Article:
This article is part 1.1 of a series of articles on Organization Management Rhythm.
The U.S. military classifies their meetings into: administrative (5-10 minutes), tactical (weekly / fortnightly 45-90 minutes), focused decision-making (1-4 hours), and strategic (quarterly 1-2 days). In these classifications of meetings, there are specific types of briefs given: information, decision, staff, and mission.
The information brief is designed to merely provide information to an audience. An information brief deals only with facts. The desired end state of this type of brief is listener comprehension. No conclusion or decision needs to be drawn from the brief. Times when an information brief may be utilized include: passing information of high priority which requires the immediate attention of proper authority, when passing complex information requiring detailed explanation.
Designed to be presented to a commander in order to elicit a decision.
- The outcome is usually the manner in which a unit will execute a pending mission. For example, a commander may be presented a decision brief containing three (3) courses of action (COAs), all of which are designed to accomplish the same mission, but in different manners.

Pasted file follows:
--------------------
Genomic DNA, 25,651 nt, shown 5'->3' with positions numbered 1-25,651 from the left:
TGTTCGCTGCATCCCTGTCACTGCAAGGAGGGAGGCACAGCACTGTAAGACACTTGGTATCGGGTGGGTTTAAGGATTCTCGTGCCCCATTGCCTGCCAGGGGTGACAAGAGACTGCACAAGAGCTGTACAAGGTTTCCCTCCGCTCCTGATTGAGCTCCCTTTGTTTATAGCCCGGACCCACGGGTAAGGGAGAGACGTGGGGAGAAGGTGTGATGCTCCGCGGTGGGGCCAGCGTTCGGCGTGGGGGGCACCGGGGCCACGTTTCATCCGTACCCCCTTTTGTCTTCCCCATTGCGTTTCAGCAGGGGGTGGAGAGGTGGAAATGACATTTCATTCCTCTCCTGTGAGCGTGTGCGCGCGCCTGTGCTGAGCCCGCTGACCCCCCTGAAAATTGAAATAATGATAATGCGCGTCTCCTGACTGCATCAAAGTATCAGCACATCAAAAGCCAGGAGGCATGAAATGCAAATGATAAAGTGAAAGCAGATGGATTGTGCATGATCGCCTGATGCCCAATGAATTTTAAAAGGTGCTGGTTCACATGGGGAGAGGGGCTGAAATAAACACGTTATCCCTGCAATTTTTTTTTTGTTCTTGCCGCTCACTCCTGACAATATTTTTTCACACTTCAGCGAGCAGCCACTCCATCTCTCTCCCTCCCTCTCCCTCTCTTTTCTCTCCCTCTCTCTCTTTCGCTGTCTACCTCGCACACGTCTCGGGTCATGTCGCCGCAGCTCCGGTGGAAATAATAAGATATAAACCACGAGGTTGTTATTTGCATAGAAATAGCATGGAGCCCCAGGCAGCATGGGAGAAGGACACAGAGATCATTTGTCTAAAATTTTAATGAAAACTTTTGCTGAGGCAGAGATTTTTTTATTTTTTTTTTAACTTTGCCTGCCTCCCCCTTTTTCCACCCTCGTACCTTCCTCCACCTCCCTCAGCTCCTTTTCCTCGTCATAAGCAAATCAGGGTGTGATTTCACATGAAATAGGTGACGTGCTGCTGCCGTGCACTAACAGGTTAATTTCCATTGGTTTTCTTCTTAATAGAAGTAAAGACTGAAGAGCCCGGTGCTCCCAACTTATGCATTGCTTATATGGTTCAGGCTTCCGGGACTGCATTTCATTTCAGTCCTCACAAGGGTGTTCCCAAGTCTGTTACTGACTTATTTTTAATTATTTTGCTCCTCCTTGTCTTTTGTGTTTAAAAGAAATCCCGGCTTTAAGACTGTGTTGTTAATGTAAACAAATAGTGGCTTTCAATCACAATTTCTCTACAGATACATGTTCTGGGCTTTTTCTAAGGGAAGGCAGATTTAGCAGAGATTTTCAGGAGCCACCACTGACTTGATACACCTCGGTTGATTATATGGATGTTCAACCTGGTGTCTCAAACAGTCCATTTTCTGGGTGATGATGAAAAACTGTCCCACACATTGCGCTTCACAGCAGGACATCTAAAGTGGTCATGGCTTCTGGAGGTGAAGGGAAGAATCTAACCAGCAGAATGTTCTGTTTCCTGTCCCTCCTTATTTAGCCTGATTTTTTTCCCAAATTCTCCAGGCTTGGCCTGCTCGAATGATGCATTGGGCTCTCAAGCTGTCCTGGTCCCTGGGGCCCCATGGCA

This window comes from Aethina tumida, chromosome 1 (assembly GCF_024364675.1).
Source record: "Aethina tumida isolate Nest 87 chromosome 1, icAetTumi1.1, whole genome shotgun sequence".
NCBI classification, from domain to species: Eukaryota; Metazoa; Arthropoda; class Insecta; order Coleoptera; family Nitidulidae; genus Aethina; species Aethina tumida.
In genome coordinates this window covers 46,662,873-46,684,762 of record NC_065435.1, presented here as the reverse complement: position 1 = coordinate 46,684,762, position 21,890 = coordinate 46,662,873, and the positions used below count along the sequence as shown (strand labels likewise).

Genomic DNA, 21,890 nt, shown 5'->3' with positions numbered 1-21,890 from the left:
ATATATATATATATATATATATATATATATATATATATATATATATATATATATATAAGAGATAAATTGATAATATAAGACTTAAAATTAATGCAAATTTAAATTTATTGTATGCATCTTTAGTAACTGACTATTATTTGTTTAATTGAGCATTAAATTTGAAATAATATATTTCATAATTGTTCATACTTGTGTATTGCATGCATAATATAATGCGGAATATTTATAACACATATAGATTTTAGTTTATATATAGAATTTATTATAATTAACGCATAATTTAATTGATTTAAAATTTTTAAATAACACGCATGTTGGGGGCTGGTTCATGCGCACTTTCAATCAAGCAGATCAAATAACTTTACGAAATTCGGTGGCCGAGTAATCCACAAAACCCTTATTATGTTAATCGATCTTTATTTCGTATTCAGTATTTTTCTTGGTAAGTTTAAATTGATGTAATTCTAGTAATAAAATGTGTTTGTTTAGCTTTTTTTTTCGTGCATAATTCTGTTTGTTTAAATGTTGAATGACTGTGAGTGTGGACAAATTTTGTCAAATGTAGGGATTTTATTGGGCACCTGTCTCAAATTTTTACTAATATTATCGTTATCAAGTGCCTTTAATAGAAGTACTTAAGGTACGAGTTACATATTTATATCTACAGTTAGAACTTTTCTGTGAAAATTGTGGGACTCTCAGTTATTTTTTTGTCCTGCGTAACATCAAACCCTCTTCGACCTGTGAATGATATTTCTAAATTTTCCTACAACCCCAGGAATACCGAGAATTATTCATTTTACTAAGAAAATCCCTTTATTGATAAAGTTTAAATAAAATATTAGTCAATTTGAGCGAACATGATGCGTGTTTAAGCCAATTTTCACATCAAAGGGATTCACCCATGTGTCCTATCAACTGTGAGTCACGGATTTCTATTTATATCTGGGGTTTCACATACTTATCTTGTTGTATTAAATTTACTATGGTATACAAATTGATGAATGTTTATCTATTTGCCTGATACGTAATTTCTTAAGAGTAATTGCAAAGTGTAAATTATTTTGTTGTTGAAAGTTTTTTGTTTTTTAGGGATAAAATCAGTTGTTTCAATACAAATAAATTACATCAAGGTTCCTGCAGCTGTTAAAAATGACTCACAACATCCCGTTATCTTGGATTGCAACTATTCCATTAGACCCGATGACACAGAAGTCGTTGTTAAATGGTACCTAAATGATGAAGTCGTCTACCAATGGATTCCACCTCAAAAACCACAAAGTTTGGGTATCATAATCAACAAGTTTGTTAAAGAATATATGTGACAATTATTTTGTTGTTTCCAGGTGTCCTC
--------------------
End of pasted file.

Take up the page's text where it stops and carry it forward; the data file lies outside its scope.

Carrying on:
- After being presented and considering the strengths and weaknesses of each COA, the commander can make an educated decision. Of course, the commander retains the prerogative to modify or reject the choices and send his staff back to the drawing board.
- The format for a decision brief is built upon the information brief.
The staff briefing is the most widely used military briefing and is used at every level of command from the Marine Corps fire/demo team to Headquarters Marine Corps (HQMC). It is used to secure a coordinated or unified effort. The staff briefing is designed for the rapid, oral dissemination of information.
Mission briefings are used under operational conditions to impart information or to give specific instructions for accomplishment of the mission.
Next part (part 1.2): Lucid Meetings.
Acknowledgements: Thank you to Tomi Antill, Keith Davis, Elise Keith from Lucid Meetings, JFHQ-C Leadership, and Kendra Albright from Kent State University, without whose support this series would not have been possible.